After 15 years of working at Staples, attendance secretary Patty McQuone, simply known as Patty among students, has decided that students should start addressing her as Mrs. McQuone. McQuone, who is known for her smiling face and her stack of pink tardy slips she hands out to students, wants to be treated like every other adult in school.
“It’s for respect. It’s just the right thing to do,” McQuone said. “I expect my kids to call other adults Mister and Misses.”
David Dubois, the security guard at the front desk, also occasionally addressed by his first name, Dave, agrees with McQuone.
“It’s a form respect. From students to adult staff members. Mrs. McQuone originated this idea. We’ve been kind of informal but we shouldn’t be,” Dubois said.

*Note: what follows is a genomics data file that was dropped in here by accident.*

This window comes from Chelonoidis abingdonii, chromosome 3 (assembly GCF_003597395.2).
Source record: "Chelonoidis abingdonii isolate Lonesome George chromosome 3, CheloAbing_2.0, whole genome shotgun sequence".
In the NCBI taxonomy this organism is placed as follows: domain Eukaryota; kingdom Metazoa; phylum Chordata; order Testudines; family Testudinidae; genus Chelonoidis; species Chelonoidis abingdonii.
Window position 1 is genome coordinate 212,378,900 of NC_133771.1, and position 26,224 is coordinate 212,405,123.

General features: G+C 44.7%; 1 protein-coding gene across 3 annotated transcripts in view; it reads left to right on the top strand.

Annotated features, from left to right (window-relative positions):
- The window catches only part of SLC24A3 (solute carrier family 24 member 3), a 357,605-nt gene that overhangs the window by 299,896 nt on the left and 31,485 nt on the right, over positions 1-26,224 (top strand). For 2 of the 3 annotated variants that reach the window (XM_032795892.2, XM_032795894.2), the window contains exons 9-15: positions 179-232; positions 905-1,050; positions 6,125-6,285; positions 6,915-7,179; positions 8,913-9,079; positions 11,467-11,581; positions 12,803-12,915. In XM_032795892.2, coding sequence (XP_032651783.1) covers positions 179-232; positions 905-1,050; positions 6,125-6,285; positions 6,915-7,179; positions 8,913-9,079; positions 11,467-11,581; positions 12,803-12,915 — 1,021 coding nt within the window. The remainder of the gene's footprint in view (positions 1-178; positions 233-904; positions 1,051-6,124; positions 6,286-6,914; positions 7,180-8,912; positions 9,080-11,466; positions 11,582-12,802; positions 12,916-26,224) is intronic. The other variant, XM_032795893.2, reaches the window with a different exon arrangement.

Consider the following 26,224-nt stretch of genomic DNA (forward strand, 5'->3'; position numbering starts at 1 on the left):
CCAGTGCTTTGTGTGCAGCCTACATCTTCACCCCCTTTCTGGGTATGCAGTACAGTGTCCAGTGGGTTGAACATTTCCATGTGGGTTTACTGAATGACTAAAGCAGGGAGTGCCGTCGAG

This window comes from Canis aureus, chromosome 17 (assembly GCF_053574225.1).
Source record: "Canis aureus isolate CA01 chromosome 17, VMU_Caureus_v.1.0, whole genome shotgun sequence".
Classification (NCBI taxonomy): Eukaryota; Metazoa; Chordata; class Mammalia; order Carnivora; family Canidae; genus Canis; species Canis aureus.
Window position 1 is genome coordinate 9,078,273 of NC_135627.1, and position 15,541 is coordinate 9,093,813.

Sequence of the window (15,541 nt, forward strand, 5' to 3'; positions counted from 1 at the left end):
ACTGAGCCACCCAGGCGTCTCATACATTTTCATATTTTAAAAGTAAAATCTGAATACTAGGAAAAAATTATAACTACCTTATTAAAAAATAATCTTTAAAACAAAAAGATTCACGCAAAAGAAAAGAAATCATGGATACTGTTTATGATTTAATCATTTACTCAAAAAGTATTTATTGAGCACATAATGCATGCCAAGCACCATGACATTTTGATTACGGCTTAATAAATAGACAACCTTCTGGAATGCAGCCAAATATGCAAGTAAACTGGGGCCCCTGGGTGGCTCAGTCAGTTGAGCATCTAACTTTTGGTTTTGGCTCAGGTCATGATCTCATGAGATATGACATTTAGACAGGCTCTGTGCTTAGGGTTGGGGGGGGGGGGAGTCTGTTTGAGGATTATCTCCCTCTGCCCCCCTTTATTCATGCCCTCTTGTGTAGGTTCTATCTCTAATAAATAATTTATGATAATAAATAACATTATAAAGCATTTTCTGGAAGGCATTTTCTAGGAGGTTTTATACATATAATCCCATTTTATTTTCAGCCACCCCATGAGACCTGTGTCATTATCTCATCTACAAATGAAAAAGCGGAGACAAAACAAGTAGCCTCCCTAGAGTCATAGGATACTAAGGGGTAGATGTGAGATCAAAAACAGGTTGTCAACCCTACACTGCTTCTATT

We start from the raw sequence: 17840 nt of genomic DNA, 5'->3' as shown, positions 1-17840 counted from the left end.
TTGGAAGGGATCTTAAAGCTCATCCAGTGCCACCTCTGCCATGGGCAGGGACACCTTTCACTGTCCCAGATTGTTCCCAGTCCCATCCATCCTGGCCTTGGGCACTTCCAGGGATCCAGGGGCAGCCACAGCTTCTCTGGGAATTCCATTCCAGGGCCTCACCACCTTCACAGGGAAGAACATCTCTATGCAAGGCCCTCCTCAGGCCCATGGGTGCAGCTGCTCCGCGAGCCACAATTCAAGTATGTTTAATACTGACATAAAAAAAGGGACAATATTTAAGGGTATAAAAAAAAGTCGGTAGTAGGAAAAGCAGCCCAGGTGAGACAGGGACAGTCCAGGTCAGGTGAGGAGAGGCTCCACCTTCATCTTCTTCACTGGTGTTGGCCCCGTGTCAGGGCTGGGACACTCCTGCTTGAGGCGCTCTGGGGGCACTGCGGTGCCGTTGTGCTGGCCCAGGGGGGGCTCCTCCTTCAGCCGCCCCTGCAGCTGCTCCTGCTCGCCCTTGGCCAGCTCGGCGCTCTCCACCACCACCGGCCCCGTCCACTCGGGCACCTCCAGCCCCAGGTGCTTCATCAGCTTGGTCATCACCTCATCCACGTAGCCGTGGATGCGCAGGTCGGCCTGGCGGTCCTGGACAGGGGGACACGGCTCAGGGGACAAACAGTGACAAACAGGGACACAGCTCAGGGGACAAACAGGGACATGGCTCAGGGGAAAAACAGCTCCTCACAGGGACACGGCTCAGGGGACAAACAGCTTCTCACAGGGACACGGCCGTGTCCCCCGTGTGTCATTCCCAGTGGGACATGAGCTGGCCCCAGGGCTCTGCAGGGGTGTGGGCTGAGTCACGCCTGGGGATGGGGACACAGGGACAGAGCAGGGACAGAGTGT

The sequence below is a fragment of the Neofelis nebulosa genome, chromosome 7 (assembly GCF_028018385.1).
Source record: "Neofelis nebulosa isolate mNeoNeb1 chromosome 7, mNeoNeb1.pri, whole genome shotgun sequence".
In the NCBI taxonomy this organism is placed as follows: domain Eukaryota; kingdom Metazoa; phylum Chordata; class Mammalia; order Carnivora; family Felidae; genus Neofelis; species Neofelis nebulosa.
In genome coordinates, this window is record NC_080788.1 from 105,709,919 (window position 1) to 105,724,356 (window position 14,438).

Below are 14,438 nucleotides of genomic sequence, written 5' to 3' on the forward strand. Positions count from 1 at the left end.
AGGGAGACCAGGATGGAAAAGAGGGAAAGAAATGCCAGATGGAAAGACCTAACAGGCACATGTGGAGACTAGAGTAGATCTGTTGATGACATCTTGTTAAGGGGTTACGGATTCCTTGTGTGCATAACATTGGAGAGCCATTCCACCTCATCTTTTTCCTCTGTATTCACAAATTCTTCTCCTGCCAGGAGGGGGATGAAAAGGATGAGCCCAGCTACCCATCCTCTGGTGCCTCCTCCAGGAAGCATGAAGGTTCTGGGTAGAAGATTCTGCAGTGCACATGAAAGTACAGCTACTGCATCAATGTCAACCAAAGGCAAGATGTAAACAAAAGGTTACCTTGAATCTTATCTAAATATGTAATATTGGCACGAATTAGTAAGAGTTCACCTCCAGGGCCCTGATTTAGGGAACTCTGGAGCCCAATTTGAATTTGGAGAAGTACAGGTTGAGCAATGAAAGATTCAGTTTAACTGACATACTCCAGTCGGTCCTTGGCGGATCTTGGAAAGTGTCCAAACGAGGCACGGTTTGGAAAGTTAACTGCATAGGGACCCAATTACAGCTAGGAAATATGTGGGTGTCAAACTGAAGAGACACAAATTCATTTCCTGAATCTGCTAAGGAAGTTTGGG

Conversely, security guard Nelson Alicea doesn’t mind being called by his first name.
“For me, personally, I don’t have a problem. Generally I think it’s appropriate,” Alicea said. “I’m easy like Sunday morning.”
Hoping students follow this request, McQuone and Dubois plan to attach “Mrs. McQuone” and “Mr. Dubois” signs on their desks. In addition, it will be announced on the morning show.
“You can try to do it, but it’s going to be nearly impossible to get 1800 students to stop calling [her] Patty,” Alec Andrews ’15 said.
Principal John Dodig believes it will take a while to retrain students to say Mrs. McQuone, after training them to say Patty for eight years.
Avery Shuldman ’18 said, “I thought it was weird at first when I heard students calling her Patty on the morning show. I’m just so used to people and teachers being called Mister or Misses.”
Although it will definitely be a huge adjustment for Staples students, with plans of enforcement, the transition should be much smoother.
“I don’t even know her last name, I just know her as Patty,” Andrews said.